Once we had established the differences between my activity and the hospital-based therapeutic music activities I could see Janine was becoming very excited about the hospital being involved in something quite different to what had gone before and was quickly becoming as excited as me about the prospect of this new, possibly quite challenging work having a life and [hopefully] positive influence away from the hospital. I think Janine’s relationship to the idea of ‘dissonance’ in music may be on the move, too!

One outstanding area of research I needed to complete was to talk to someone about their personal experience caring for a loved one who developed dementia and what that meant to them from the very human side of living with and caring for someone who’s health consistently deteriorates until they pass away.

Janine introduced me to the amazing Sue Finer, an inspirational woman who has been on this journey with her late husband and is now sharing her thoughts about Alzheimer’s, a form of dementia, in a book she is writing. Sue is a volunteer at the hospital and has become a major advocate for the hospital’s work with dementia – in fact, the word volunteer is a little misleading as in many ways, her work with dementia has become an essential aspect of the hospital’s work advocating and supporting dementia care and activities within wider communities.

Sue very kindly spoke to me candidly about her husband’s disease, how it progressed, and how this impacted on their lives. These stories were very personal but also hugely universal to so many living with the effects and affects of dementia. It was the very personal nature of this conversation, the small details, insights and observations that really helped me to fill in the gaps in my knowledge and understanding. This information was also transformed [or at least will be] into content – vocal content, words and utterances for the installation.



Like Janine, Sue wasn’t quite sure exactly what my role as Composer-in-Residence to Yeovil District and Dorchester County Hospitals was and what sort of work was being proposed. We discussed this for some time. I talked Sue through my ideas, drew a few diagrams to illustrate how the installation would work and what sort of content would be in it – how I’d work with the choir to produce the music etc., and how I’d been conducting my research so far and where that had led me. Again, like Janine, Sue had spent some time online researching my work and listening to recordings of pieces and couldn’t make the leap between what she had heard from my asynchronous, noisy, complex music to an installation about dementia. A totally understandable position!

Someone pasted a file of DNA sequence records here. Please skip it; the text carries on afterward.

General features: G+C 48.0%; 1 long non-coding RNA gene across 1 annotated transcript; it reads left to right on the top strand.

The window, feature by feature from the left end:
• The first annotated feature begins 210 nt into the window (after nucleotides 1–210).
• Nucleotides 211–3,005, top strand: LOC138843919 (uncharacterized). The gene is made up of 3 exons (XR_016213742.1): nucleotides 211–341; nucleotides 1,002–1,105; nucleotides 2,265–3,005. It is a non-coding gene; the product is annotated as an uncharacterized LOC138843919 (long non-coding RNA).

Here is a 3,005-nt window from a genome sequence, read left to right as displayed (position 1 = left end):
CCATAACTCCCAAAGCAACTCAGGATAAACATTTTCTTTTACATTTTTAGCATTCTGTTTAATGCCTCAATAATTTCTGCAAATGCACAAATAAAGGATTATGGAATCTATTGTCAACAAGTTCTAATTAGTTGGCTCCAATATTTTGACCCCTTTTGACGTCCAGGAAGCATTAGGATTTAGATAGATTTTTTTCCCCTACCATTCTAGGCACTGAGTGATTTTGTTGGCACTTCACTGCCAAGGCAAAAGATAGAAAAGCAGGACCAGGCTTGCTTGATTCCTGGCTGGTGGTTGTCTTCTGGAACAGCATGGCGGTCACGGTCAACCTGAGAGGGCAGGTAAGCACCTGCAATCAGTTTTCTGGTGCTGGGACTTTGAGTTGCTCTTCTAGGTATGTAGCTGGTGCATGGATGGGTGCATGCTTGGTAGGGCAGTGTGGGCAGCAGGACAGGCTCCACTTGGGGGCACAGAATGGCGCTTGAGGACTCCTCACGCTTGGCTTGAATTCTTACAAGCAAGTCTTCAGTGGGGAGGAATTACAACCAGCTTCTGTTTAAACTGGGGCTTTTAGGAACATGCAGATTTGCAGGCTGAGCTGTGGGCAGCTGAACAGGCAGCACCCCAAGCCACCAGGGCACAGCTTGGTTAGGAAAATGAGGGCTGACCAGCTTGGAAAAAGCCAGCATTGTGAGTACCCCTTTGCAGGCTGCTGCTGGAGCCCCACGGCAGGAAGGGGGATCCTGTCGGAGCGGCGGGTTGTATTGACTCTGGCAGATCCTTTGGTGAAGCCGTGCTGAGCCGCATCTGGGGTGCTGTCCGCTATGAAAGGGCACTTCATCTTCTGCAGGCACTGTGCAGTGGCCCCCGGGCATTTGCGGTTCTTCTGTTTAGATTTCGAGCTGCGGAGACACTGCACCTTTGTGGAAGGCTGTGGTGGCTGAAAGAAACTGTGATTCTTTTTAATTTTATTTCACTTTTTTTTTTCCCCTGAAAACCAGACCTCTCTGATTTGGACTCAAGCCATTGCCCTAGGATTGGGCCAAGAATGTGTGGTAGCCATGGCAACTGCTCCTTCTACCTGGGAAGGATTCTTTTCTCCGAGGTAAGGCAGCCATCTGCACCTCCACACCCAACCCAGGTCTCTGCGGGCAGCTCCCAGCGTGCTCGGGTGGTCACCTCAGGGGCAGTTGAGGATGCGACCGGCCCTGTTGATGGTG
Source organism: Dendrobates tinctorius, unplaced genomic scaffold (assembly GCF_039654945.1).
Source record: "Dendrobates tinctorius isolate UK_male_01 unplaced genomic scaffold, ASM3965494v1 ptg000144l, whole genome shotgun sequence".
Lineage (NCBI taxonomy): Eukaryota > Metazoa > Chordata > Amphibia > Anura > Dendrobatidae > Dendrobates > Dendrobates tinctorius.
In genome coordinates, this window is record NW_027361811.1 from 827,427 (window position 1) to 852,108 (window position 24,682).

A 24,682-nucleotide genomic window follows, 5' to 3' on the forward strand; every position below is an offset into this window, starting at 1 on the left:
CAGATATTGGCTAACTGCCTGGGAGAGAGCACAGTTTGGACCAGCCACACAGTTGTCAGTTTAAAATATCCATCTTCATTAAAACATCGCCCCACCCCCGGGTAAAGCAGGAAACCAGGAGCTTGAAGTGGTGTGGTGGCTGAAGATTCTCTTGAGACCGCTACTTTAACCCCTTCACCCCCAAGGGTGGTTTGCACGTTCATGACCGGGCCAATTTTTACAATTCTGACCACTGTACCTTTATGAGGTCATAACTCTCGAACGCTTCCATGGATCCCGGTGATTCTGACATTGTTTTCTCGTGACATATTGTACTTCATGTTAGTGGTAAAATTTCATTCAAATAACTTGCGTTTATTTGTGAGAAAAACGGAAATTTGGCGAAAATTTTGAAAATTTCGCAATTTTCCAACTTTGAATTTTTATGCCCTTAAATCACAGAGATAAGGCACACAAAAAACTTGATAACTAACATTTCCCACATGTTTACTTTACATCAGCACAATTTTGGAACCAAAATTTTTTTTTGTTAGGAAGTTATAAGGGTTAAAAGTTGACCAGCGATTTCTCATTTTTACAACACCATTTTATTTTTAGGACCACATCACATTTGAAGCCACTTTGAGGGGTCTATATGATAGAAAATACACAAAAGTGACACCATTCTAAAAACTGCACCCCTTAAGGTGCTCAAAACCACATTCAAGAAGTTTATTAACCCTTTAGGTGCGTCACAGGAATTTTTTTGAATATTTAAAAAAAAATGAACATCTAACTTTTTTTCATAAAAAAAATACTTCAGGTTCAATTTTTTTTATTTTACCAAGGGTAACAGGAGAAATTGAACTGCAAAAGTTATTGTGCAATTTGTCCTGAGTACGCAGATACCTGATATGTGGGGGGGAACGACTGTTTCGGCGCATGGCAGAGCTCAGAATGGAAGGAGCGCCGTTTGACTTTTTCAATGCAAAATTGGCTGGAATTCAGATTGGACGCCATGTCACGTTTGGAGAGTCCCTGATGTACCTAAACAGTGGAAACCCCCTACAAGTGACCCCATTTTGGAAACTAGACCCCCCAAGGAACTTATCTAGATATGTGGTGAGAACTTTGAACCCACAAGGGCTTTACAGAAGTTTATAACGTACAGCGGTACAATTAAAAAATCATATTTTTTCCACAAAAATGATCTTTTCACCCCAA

Sue had also read my REFOUND SOUND blogs but still was unclear where I was heading with everything, which is no surprise as there is a large aspect of the blog that is very much ‘thinking out loud’, and working through challenges and questions in an open manner. I call this ‘open research and practice development.’ It can be confusing for those looking in.

I could see the moment when Sue totally ‘got’ what I was telling her and she could imagine the finished installation and its sound-world and vocal content. It’s a wonderful moment when another person really resonates with what I’m proposing and moves from a position of uncertainty to becoming a firm ally and advocate for the work.

So now, throughout the month of April it is time to gather all this material together and produce the words and music ready for the recording session with the choir which is now confirmed for the 30th April.

It’s becoming more real!